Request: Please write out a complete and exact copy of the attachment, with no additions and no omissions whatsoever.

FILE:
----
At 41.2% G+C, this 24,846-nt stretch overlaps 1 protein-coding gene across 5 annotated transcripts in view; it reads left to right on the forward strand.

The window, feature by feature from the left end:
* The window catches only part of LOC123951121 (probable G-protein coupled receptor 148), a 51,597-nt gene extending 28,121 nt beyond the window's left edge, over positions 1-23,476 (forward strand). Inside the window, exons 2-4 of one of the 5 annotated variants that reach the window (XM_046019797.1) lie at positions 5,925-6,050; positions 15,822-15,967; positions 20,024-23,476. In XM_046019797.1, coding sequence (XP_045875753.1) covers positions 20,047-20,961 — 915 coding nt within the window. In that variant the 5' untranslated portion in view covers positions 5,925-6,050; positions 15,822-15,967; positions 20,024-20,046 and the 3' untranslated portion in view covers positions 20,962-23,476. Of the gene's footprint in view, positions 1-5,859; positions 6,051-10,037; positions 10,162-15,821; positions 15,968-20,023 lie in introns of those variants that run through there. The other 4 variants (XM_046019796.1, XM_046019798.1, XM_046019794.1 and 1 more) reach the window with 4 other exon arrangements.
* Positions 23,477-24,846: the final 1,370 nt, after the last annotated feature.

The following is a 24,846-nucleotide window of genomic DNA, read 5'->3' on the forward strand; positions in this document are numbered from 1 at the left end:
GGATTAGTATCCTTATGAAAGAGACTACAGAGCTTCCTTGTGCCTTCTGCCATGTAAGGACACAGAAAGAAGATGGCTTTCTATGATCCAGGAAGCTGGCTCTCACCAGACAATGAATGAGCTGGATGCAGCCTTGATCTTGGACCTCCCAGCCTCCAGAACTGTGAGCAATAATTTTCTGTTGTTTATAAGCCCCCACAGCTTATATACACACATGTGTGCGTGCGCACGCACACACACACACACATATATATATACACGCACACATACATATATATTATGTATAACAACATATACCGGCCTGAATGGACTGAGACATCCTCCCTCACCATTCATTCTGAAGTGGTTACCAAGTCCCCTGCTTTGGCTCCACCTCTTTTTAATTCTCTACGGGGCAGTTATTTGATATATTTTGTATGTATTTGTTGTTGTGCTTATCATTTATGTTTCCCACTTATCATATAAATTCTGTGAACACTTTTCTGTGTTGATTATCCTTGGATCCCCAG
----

At 41.2% G+C, this 24,846-nt stretch overlaps 1 protein-coding gene across 5 annotated transcripts in view; it reads left to right on the forward strand.

The window, feature by feature from the left end:
* The window catches only part of LOC123951121 (probable G-protein coupled receptor 148), a 51,597-nt gene extending 28,121 nt beyond the window's left edge, over positions 1-23,476 (forward strand). Inside the window, exons 2-4 of one of the 5 annotated variants that reach the window (XM_046019797.1) lie at positions 5,925-6,050; positions 15,822-15,967; positions 20,024-23,476. In XM_046019797.1, coding sequence (XP_045875753.1) covers positions 20,047-20,961 — 915 coding nt within the window. In that variant the 5' untranslated portion in view covers positions 5,925-6,050; positions 15,822-15,967; positions 20,024-20,046 and the 3' untranslated portion in view covers positions 20,962-23,476. Of the gene's footprint in view, positions 1-5,859; positions 6,051-10,037; positions 10,162-15,821; positions 15,968-20,023 lie in introns of those variants that run through there. The other 4 variants (XM_046019796.1, XM_046019798.1, XM_046019794.1 and 1 more) reach the window with 4 other exon arrangements.
* Positions 23,477-24,846: the final 1,370 nt, after the last annotated feature.

The following is a 24,846-nucleotide window of genomic DNA, read 5'->3' on the forward strand; positions in this document are numbered from 1 at the left end:
GGATTAGTATCCTTATGAAAGAGACTACAGAGCTTCCTTGTGCCTTCTGCCATGTAAGGACACAGAAAGAAGATGGCTTTCTATGATCCAGGAAGCTGGCTCTCACCAGACAATGAATGAGCTGGATGCAGCCTTGATCTTGGACCTCCCAGCCTCCAGAACTGTGAGCAATAATTTTCTGTTGTTTATAAGCCCCCACAGCTTATATACACACATGTGTGCGTGCGCACGCACACACACACACACATATATATATACACGCACACATACATATATATTATGTATAACAACATATACCGGCCTGAATGGACTGAGACATCCTCCCTCACCATTCATTCTGAAGTGGTTACCAAGTCCCCTGCTTTGGCTCCACCTCTTTTTAATTCTCTACGGGGCAGTTATTTGATATATTTTGTATGTATTTGTTGTTGTGCTTATCATTTATGTTTCCCACTTATCATATAAATTCTGTGAACACTTTTCTGTGTTGATTATCCTTGGATCCCCAG